Alternate: Falls Trail
7 miles roundtrip; moderate
Perhaps the prettiest hike in the region, this trail goes along Sawpit and Sycamore canyons. Up high are views, chaparral and cactus; in the midranges are wildflowers and a green meadow; and on the lower elevations are a creek, waterfalls, oak and sycamore groves and lush fern gardens. (Poison oak is also plentiful, so watch out.) The first leg of the hike is up a steep road shared by cyclists and the occasional car, but once you’re on the Overturff Trail, the trail is quiet, green, often-shady and little-traveled. About 1.5 miles up the trail, you’ll be in Twin Springs Canyon-pay attention so you’ll notice when you walk over the natural rock bridge over a spring. Natural bridges are quite rare, and this is the only known one in Southern California. The trail ends at Deer Park, where you’ll see the ruins of a resort lodge built by Ben Overturff. You can return on the Overturff Trail, or take the easier Sawpit Canyon Road back.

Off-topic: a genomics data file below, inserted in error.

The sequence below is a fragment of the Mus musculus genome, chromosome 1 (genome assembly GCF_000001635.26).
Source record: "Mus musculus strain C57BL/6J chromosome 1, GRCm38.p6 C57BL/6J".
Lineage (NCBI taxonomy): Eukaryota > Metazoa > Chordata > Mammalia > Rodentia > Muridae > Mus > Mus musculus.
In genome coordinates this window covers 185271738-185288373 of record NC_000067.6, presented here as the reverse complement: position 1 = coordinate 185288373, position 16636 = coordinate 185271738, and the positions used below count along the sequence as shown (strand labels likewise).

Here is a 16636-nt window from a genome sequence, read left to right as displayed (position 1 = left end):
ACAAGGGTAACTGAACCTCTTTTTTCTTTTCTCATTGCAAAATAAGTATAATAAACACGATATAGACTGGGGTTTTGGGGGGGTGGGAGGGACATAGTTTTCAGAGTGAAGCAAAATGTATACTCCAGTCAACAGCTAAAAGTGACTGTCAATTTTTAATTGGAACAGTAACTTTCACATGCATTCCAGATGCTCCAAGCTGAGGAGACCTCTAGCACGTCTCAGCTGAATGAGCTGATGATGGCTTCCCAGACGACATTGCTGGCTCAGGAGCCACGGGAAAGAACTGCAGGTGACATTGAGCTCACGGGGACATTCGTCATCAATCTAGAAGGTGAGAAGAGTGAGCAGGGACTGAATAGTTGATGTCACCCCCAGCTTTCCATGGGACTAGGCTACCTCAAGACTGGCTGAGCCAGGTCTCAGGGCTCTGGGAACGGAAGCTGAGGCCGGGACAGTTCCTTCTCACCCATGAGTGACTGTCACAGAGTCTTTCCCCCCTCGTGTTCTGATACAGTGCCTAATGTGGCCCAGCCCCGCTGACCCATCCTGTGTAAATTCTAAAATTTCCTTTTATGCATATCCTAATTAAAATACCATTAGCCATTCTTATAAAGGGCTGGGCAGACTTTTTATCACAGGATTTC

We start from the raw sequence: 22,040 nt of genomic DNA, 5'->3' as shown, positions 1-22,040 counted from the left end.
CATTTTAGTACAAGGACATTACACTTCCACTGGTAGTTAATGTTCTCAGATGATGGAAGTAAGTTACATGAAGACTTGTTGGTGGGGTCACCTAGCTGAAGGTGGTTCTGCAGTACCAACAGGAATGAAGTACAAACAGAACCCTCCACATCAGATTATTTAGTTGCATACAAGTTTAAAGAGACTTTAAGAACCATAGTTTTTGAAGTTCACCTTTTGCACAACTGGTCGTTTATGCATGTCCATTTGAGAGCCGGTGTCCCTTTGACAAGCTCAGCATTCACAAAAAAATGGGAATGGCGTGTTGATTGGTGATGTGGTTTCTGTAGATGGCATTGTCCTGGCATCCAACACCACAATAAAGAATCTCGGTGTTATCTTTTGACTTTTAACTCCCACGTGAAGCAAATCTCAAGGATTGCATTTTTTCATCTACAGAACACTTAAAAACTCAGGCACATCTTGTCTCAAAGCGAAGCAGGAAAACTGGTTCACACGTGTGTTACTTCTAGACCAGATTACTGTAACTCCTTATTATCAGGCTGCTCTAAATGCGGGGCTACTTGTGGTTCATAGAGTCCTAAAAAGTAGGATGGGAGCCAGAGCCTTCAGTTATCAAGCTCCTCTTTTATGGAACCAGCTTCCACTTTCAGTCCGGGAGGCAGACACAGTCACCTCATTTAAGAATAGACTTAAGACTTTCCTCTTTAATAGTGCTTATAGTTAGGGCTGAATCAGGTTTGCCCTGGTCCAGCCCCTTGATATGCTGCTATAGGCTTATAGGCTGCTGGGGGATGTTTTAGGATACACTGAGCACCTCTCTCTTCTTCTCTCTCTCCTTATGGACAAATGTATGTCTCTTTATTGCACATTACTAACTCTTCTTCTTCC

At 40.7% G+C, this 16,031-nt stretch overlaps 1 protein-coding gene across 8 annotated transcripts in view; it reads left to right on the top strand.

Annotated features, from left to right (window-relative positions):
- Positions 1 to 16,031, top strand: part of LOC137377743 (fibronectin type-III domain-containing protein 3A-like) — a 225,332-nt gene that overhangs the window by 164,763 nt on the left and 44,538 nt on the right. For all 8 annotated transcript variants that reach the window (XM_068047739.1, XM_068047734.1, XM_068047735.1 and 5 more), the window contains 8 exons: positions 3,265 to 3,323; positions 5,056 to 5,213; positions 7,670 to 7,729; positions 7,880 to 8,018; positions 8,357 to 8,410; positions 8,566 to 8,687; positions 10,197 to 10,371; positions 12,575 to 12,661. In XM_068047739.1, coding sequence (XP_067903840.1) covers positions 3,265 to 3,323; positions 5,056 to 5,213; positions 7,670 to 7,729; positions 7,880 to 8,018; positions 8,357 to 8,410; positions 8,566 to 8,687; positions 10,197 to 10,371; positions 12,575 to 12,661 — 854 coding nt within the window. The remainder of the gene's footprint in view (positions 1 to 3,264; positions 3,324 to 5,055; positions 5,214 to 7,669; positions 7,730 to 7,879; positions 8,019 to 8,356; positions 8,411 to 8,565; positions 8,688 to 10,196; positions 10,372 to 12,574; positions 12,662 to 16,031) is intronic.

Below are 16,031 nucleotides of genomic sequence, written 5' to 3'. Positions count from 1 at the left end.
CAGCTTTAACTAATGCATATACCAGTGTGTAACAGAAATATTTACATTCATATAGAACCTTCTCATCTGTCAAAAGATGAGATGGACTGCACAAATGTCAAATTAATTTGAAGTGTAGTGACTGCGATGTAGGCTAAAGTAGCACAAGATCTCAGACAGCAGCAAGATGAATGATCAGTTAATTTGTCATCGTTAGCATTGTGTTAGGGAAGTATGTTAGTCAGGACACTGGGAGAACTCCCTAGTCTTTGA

For a shorter hike with a more spectacular destination, drive up to the Nature Center and take the .75-mile Falls Trail to the impressive 30-foot-tall Monrovia Canyon Waterfall. A great outing with young kids, this trail is typically packed with people on weekends.
Note that the whole park is closed on Tuesdays, and both the Overturff and Sawpit Canyon routes are closed on Wednesdays, when the Monrovia P.D. practices at the firing range off Sawpit Canyon Road.
Driving Directions: Exit Myrtle from the 210 Freeway in Monrovia. Drive north (toward the mountains) on Myrtle, turn right on Hillcrest and turn left on Canyon, following the sign to stay on Canyon when the road splits. Park in the lot just before the small ranger station. There’s a $5 parking fee.
Hiking Directions: Walk up the paved road a short distance and turn right on the road marked “Trask Scout Reservation.” Walk up this steep road about 1.5 miles and turn left onto the marked Ben Overturff Trailhead. The two-mile trail ends at Deer Park; you can either return the way you came or walk back on the dirt road.